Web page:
During the build-up to the game, Ireland Club XV head coach Sean Skehan has been working with a 37-strong training squad, made up of players representing 13 clubs from across the Energia All-Ireland League Men’s Divisions.

The extended squad had two training camps at the IRFU High Performance Centre, with a final camp at the Blanchardstown venue last weekend to finetune preparations for the eagerly-awaited encounter with international opposition.

Skehan, who memorably coached Terenure to All-Ireland-League Division 1A and Bateman Cup glory last season, has a brilliant coaching ticket behind him in the Ireland Club XV set-up.

UCD director of rugby and head coach, Emmet MacMahon, is the forwards coach, the experienced John Staunton is looking after the scrum, with Ballynahinch boss Adam Craig in charge of the backs. They have also got the legendary Paddy ‘Rala’ O’Reilly as baggage master.

Team manager Hamilton says it is an exciting prospect for all involved, explaining: “It’s a bizarre scenario to try and get a team to mould on and off the field, in such a short space of time, to try and achieve success against Portugal.

“This is historic, it’s the first time the Irish Clubs have faced a Portuguese outfit. This isn’t just any Portuguese team, they’re Portugal ‘A’. These guys they are playing against are effectively guys in the mix for the Portugal senior team.

“The job of the coaches and management is to help the lads get ready for that challenge. This is a new group, my job is to act as a buffer between these players and liaise with what they and the coaches might need.”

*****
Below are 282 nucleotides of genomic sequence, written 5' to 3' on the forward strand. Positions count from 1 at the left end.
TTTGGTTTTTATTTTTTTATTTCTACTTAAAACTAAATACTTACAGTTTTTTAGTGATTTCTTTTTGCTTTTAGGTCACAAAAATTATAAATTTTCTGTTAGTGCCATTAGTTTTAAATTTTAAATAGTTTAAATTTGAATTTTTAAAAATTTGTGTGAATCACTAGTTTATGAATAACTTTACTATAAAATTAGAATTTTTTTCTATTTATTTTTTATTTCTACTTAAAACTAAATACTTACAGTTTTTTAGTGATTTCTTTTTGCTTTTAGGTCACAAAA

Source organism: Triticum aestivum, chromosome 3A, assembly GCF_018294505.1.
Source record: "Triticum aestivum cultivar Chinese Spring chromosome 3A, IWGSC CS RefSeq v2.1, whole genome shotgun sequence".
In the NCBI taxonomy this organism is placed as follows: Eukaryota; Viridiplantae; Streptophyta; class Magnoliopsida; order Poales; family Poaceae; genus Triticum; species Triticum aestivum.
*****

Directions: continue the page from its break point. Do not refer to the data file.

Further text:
A match week, including the game day, is often a busy period for a team manager, but some might still ask, what does a team manager do?

It is essentially being the organiser. It is all about arranging the logistics, from pitch availability, to equipment needed for training, dealing with the catering companies for post-match food, while clearly communicating all schedules to both players and coaches alike. They do all this and much more.

Hamilton insists that his job is to make everything run as smoothly as possible on the day, leaving the coaches and players to focus on the match and playing rugby for their country, in this instance.

This is all extremely important to get right. To make sure the on-field element runs as seamlessly as possible, and that in turn will give the team the best chance to be successful on the pitch.